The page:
The senses, movement and learning from pregnancy to 3 years

By Wendy Muller, WiringKids

Babies and children need to move to develop their brains and experience the world through their senses.

Movement begins very early at about 7½ weeks gestation although it is only felt by mums at around 16 weeks gestation. Fetal movement is necessary for a number of reasons:

  • It helps joints develop properly and remain flexible
  • The amount of movement influences the length of the umbilical cord which in turn either encourages or inhibits movement
  • By opening and closing their mouth their tongue and fluids move against their developing palate helping with the fusion of bone structures between mouth and nose; and
  • Movement develops the nervous system including the nerves that connect muscles and the brain.

Prenatal sensory experiences help shape the development of the brain and nervous system. The senses begin to function in some way even before the sensory structures e.g. nose or eyes, are fully formed and well before the brain is fully wired to process sensory information.

Senses begin to develop one at a time in a specific order.

We are perhaps more familiar with the senses of smell, taste, vision (seeing), auditory (hearing) and touch. We do however have two additional senses called the vestibular and propprioceptive senses. All these senses, once connected, form an important foundation for later intellectual abilities.

The vestibular sense helps our body handle movement and is the main organiser of all sensory input. Receptors in the inner ear give us important information about movement, gravity and vibration. Every time you move your head, crawl, use a swing, jump up and down, run around in circles or roll down a grassy slope for example, your vestibular receptors receive stimulation. The vestibular system helps with numerous tasks and abilities such as bending over to pick something off the floor, walking, maintaining seated posture during class; staying attentive and can influence our emotional states such as finding movement scary versus fun!

Propprioception tells us, over time, where our body parts (e.g. hands and feet) are without having to look at them. This awareness relies on receptors in the various parts of our body such as joints, muscles, and connective tissues. This information enables us to develop an internal map of our body which helps us to complete many different tasks such as reading, writing, buttoning our shirt; be able to sit on a chair without falling off; plan, organise and remember movements.

Movement helps brain function by improving the interconnections between the left and the right side of the brain. The left side of the brain controls the right side of your body, so when you move the opposite arm and leg you are stimulating your brain to develop more neural pathways. Crawling for example improves the left-right brain integration and helps develop balance, strengthen muscle tone and develop eye hand coordination.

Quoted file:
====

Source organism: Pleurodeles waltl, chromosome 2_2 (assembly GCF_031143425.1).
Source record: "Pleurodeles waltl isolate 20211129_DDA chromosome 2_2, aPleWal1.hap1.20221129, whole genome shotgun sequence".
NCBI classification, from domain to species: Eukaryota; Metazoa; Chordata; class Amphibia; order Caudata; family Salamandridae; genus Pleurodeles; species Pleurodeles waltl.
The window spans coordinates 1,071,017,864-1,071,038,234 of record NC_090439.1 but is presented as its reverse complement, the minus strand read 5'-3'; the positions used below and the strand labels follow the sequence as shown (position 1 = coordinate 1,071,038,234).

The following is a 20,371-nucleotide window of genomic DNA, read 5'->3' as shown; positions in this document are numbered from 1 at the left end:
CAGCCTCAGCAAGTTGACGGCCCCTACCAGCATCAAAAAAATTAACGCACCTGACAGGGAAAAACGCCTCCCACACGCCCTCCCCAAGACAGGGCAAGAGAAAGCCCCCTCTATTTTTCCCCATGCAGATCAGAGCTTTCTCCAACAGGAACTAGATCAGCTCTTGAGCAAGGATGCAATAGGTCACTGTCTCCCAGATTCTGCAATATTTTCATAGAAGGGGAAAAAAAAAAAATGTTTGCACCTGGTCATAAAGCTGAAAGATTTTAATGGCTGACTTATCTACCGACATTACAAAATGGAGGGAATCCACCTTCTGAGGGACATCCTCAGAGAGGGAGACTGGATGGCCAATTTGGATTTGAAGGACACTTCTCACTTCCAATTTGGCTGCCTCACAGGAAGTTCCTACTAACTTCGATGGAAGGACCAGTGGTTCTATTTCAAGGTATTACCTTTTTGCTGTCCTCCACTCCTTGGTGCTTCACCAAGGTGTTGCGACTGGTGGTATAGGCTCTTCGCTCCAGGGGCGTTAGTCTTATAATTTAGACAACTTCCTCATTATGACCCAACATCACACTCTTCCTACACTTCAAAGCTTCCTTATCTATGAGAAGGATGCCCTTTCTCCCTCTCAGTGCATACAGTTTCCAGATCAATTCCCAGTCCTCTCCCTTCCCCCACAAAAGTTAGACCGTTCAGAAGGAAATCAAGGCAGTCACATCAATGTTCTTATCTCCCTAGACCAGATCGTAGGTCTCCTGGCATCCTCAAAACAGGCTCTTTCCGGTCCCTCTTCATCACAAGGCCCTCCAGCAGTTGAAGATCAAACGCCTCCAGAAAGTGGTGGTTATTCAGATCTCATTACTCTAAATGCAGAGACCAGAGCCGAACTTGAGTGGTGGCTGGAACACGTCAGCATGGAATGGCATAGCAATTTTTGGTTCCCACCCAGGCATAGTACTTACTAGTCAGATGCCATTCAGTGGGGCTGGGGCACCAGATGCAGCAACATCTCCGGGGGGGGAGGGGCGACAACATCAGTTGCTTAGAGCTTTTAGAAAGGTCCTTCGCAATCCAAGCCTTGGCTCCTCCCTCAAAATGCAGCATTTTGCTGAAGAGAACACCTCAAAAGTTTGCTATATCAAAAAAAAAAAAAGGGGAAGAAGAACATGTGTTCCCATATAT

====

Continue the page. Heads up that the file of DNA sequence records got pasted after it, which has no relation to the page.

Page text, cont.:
The National Physical Activity Recommendations for Children Birth to 5 Years (2013) recommend that:

  • Infants, toddlers and preschoolers should not be sedentary, restrained, or kept inactive, for more than one hour at a time, with the exception of sleeping
  • For healthy development in the first year encourage physical activity – particularly supervised floor-based play in safe environments (tummy time). Strong tummy’s and backs allow good trunk control necessary for sitting upright at a desk or even when sitting on the floor (so you don’t flop or lean over objects or classmates). Providing young babies with supervised tummy time is the start of developing this core strength. Physical endurance is crucial to help children to pay attention for the duration of the school day, rather than tiring out by lunch time. Strong shoulders are vital to provide a solid base from which the arm and hand can perform precision movements (e.g. writing, cutting, and typing)
  • To promote movement in the first year provide colourful and moving mobiles that they can reach and grasp or kick with their feet. Play with your child, on the floor and encourage them to “come and get” toys within crawling or reaching distance.Provide them with opportunities to play with large blocks, stacking toys, nesting cups, textured balls, and squeeze toys
  • Toddlers (1 to 3 years of age) should be physically active every day for at least three hours, spread throughout the day. Physical activities include active play, learning to run, jump and gallop; the development of some stability skills such as balancing and climbing and control skills such as kicking, catching, throwing and rolling
  • Provide toddlers with a variety of movement activities that introduce basic gross motor skills such as striking, kicking, catching, and bouncing balls of different sizes and shapes. Give toddlers a variety of different things they can manipulate such as building blocks, rings, and large puzzles. Encourage toddlers to develop their fine motor skills by encouraging them to scribble and draw with crayons and pencils.

Each child is unique. Children learn best within loving relationships, when they have had adequate nutrition and sleep.

Note: The views and advice expressed on this blog post are those of the author and are not representative of the Pregnancy Babies & Children's Expo.

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